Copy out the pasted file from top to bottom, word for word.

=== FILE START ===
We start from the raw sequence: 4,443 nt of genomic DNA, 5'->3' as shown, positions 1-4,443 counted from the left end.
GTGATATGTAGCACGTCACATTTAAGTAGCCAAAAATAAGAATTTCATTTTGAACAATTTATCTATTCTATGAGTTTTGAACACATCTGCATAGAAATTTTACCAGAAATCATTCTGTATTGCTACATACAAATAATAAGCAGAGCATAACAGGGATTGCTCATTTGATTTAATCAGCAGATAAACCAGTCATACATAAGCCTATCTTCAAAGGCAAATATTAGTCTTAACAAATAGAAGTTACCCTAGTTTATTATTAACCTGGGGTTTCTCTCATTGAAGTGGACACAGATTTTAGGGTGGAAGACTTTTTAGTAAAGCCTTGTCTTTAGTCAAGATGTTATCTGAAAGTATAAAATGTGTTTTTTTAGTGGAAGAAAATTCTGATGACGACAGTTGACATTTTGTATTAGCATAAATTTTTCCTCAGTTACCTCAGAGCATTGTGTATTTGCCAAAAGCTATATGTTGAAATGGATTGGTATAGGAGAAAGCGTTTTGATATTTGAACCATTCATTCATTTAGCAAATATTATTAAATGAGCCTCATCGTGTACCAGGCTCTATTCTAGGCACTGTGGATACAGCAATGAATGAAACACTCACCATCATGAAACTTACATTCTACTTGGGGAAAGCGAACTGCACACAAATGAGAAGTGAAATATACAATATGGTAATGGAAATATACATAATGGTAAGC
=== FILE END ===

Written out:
We start from the raw sequence: 4,443 nt of genomic DNA, 5'->3' as shown, positions 1-4,443 counted from the left end.
GTGATATGTAGCACGTCACATTTAAGTAGCCAAAAATAAGAATTTCATTTTGAACAATTTATCTATTCTATGAGTTTTGAACACATCTGCATAGAAATTTTACCAGAAATCATTCTGTATTGCTACATACAAATAATAAGCAGAGCATAACAGGGATTGCTCATTTGATTTAATCAGCAGATAAACCAGTCATACATAAGCCTATCTTCAAAGGCAAATATTAGTCTTAACAAATAGAAGTTACCCTAGTTTATTATTAACCTGGGGTTTCTCTCATTGAAGTGGACACAGATTTTAGGGTGGAAGACTTTTTAGTAAAGCCTTGTCTTTAGTCAAGATGTTATCTGAAAGTATAAAATGTGTTTTTTTAGTGGAAGAAAATTCTGATGACGACAGTTGACATTTTGTATTAGCATAAATTTTTCCTCAGTTACCTCAGAGCATTGTGTATTTGCCAAAAGCTATATGTTGAAATGGATTGGTATAGGAGAAAGCGTTTTGATATTTGAACCATTCATTCATTTAGCAAATATTATTAAATGAGCCTCATCGTGTACCAGGCTCTATTCTAGGCACTGTGGATACAGCAATGAATGAAACACTCACCATCATGAAACTTACATTCTACTTGGGGAAAGCGAACTGCACACAAATGAGAAGTGAAATATACAATATGGTAATGGAAATATACATAATGGTAAGC